MINIMAL EVIDENCE FOR PLANT–INSECT ASSOCIATIONS IN THE SOUTH ASH PASTURE FLORA, MIDDLE PERMIAN OF NORTH-CENTRAL TEXAS
Of the 925 leaves evaluated for insect damage, only 3.6% displayed evidence of insect herbivory or oviposition. This herbivory was partitioned into five insect functional feeding groups on SAP leaves: margin feeding, hole feeding, piercing and sucking, skeletonization and galling. Two instances of oviposition also are present in SAP leaves. The heaviest concentration of herbivory occurred on the large and small gigantopterid species where 35.7% and 20% of the leaves, respectively, exhibited at least one type of insect damage. Other forms of herbivory occurred on the strap-shaped conifer and large, parallel veined conifer, the latter of which had ten times more damage than the former.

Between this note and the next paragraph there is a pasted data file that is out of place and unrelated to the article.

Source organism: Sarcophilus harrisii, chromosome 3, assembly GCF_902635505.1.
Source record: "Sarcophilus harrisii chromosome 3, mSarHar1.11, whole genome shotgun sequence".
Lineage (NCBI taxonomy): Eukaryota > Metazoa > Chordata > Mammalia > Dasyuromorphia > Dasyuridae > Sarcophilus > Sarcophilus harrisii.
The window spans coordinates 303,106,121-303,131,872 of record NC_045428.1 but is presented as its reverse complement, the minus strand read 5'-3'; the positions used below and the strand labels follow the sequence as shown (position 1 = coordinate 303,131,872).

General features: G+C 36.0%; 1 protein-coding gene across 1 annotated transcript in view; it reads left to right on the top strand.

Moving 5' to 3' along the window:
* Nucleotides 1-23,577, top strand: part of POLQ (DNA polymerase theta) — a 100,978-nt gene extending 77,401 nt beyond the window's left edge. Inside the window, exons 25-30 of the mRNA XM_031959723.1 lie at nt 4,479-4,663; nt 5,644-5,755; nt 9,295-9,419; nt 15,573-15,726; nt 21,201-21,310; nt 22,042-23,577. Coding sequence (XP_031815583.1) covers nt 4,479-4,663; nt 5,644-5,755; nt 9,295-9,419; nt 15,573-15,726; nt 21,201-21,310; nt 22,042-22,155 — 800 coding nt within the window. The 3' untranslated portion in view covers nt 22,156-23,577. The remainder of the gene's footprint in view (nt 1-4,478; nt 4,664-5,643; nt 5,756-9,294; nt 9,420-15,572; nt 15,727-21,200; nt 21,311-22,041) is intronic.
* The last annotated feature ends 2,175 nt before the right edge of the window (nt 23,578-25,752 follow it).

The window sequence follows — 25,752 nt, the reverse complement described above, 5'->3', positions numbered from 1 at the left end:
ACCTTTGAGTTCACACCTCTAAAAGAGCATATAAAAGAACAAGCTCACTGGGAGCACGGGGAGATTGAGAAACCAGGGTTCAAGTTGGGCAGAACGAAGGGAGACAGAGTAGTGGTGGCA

The low frequency of herbivory is almost certainly a result of the low plant diversity. A general tendency toward aridity during the middle Permian likely caused a shift in plant composition, which in turn reduced levels of insect herbivory. The lack of specialized insect herbivory also supports a turnover pattern in regional floras. The difference in damage frequency between the two species of broadleaved conifer may be due to differences in quantitative and/or qualitative secondary defense chemicals, typically enhanced in arid-adapted plants. Another possibility is co-association of the large, broadleaved conifer with a particular herbivore component community. The coarse-grained sedimentary rock of the SAP Flora also could have contributed to the low occurrence of insect herbivory.